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Lack of work Tennessee

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  • Lack of work Tennessee

    I currently work as a nurse for a hospital. In the past, if the number of patients in the hospital or on our unit was low then they would call off a nurse from work. However, the nurse was given what the hospital calls a 4 hour LOW (lack of work). During those 4 hours the nurse is required to respond to the hospitals phone call at an undetermined time between 7-11 to let the nurse know if he/she would be required to come into work. If the nurse was not needed by 11 o'clock then the hospital would relieve the nurse from duty for the day. Now, the hospital is stating that the 4 hour low will be give in 4 hour increments. If the nurse is not needed by 11o'clock then the hospital has the right to call the nurse between 11oclock an 3o'clock to determined if the nurse will be required to come into work at 3 o'clock. So in theory the employees entire shift 7-7 the nurse would be held accountable for coming back in to work. Can they do that? Is that legal to keep an employees entire day tied up, wondering if they will have to go into work?

  • #2
    Yes, it's legal.
    The above answer, whatever it is, assumes that no legally binding and enforceable contract or CBA says otherwise. If it does, then the terms of the contract or CBA apply.

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    • #3
      Does that mean the nurses are on call? Is the hospital responsible for paying on-call pay?

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      • #4
        There's no formal, legal definition of what is considered on call. I don't think that's an unreasonable assessment of the situation, however.

        I don't know what your contract, union or otherwise, may say about on-call pay. As far as the law is concerned, on-call pay is not due just because they are on call. Pay is only due if they are either called in to work, or if their time is "unduly restricted" as your state has chosen to define it.

        In this day of cell phones and pagers, it's harder these days than it used to be to claim an undue restriction. Being unable to leave the immediate area and being unable to drink alcohol (I know you didn't mention this but sooner or later it always comes up) are two examples of things that have been found by multiple courts NOT to be "unduly restrictive".

        Can the nurse give her cell phone as the means to reach her, put her (or his - my BIL was an emergency room nurse for 23 years) cell phone in her (or his) pocket and go shopping, or to a movie (with the cell on vibrate, of course) or to visit a friend? Yes? Then 99 time out of 100, that will NOT be seen as unduly restrictive and no pay will be due unless the nurse is actually called into work.
        The above answer, whatever it is, assumes that no legally binding and enforceable contract or CBA says otherwise. If it does, then the terms of the contract or CBA apply.

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        • #5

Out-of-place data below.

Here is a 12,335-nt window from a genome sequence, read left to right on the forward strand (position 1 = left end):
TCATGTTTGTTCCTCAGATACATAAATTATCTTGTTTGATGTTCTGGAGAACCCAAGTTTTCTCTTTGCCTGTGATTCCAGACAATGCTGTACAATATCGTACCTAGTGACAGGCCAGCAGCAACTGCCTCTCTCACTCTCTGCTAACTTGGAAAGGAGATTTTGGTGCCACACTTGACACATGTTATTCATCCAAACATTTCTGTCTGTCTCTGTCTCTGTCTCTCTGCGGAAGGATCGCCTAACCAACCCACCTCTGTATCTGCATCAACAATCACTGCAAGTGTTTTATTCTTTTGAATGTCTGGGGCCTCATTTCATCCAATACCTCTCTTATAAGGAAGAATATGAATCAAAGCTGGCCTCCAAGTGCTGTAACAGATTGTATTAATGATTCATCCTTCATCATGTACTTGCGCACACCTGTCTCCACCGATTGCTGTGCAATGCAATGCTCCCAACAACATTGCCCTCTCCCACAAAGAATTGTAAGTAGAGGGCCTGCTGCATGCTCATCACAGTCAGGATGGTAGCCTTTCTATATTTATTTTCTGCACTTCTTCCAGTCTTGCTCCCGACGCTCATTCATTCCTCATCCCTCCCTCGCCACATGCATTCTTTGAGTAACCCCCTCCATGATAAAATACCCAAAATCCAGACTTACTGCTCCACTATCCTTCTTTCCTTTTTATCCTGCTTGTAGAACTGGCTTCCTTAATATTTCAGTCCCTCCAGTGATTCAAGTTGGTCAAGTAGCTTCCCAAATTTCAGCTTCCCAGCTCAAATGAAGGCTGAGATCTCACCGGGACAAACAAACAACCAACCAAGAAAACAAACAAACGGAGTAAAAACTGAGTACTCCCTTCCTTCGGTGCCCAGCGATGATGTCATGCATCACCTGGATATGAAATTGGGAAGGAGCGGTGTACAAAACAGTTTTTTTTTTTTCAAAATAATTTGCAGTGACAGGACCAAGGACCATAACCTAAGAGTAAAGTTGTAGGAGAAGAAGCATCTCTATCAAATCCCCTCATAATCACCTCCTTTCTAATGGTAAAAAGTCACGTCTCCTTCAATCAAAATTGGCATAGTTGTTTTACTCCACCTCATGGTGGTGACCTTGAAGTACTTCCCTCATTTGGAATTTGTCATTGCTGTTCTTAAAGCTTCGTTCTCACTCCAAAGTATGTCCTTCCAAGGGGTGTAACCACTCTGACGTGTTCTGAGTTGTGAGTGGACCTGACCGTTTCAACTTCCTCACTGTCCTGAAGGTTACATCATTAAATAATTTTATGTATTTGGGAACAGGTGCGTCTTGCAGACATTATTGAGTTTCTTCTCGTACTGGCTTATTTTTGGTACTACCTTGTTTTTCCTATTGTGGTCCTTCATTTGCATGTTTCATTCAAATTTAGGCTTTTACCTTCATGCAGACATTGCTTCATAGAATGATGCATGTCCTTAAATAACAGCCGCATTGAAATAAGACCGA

Tennessee labor laws do not address the issue of hours spent on-call directly, but rely on the Fair Labor Standards Act to regulate on-call time.

          You may be placed on-call without pay, as long as you are able to continue your everyday routine.
          Too often we underestimate the power of a touch, a smile, a kind word, a listening ear, an honest compliment, or the smallest act of caring, all of which have the potential to turn a life around. Leo Buscaglia

          Live in peace with animals. Animals bring love to our hearts and warmth to our souls.

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          • #6
            RE Lack of work Tennessee

            Regardless of legality, the hospital would be wise to re-evaluate this system. As described, the situation will, in the long run and perhaps sooner depending upon their competition and labor supply in the area, result in an exodus of talent, leaving them short staffed which usually increases the chances of lawsuits. Best of luck to you.


            Originally posted by Dixie girl View Post
            I currently work as a nurse for a hospital. In the past, if the number of patients in the hospital or on our unit was low then they would call off a nurse from work. However, the nurse was given what the hospital calls a 4 hour LOW (lack of work). During those 4 hours the nurse is required to respond to the hospitals phone call at an undetermined time between 7-11 to let the nurse know if he/she would be required to come into work. If the nurse was not needed by 11 o'clock then the hospital would relieve the nurse from duty for the day. Now, the hospital is stating that the 4 hour low will be give in 4 hour increments. If the nurse is not needed by 11o'clock then the hospital has the right to call the nurse between 11oclock an 3o'clock to determined if the nurse will be required to come into work at 3 o'clock. So in theory the employees entire shift 7-7 the nurse would be held accountable for coming back in to work. Can they do that? Is that legal to keep an employees entire day tied up, wondering if they will have to go into work?

            Comment

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